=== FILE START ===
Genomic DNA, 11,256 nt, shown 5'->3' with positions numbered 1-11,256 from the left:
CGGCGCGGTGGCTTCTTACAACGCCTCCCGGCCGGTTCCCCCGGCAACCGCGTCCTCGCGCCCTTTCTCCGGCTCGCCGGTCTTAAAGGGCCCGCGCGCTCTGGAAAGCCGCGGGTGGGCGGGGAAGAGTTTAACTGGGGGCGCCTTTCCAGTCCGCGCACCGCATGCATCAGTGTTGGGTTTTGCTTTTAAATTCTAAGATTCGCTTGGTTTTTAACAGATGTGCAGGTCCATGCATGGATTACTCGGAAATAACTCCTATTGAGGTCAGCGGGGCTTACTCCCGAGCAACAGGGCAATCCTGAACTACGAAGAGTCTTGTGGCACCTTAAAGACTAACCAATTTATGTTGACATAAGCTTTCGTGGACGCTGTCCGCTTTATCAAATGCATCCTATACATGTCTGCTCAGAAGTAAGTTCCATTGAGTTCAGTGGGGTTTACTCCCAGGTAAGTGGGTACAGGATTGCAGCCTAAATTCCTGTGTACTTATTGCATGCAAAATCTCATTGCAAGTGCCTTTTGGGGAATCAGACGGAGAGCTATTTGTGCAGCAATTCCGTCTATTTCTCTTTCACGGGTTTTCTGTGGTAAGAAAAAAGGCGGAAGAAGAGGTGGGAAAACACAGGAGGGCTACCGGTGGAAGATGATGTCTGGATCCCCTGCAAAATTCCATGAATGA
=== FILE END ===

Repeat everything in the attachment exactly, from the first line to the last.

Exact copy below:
Genomic DNA, 11,256 nt, shown 5'->3' with positions numbered 1-11,256 from the left:
CGGCGCGGTGGCTTCTTACAACGCCTCCCGGCCGGTTCCCCCGGCAACCGCGTCCTCGCGCCCTTTCTCCGGCTCGCCGGTCTTAAAGGGCCCGCGCGCTCTGGAAAGCCGCGGGTGGGCGGGGAAGAGTTTAACTGGGGGCGCCTTTCCAGTCCGCGCACCGCATGCATCAGTGTTGGGTTTTGCTTTTAAATTCTAAGATTCGCTTGGTTTTTAACAGATGTGCAGGTCCATGCATGGATTACTCGGAAATAACTCCTATTGAGGTCAGCGGGGCTTACTCCCGAGCAACAGGGCAATCCTGAACTACGAAGAGTCTTGTGGCACCTTAAAGACTAACCAATTTATGTTGACATAAGCTTTCGTGGACGCTGTCCGCTTTATCAAATGCATCCTATACATGTCTGCTCAGAAGTAAGTTCCATTGAGTTCAGTGGGGTTTACTCCCAGGTAAGTGGGTACAGGATTGCAGCCTAAATTCCTGTGTACTTATTGCATGCAAAATCTCATTGCAAGTGCCTTTTGGGGAATCAGACGGAGAGCTATTTGTGCAGCAATTCCGTCTATTTCTCTTTCACGGGTTTTCTGTGGTAAGAAAAAAGGCGGAAGAAGAGGTGGGAAAACACAGGAGGGCTACCGGTGGAAGATGATGTCTGGATCCCCTGCAAAATTCCATGAATGA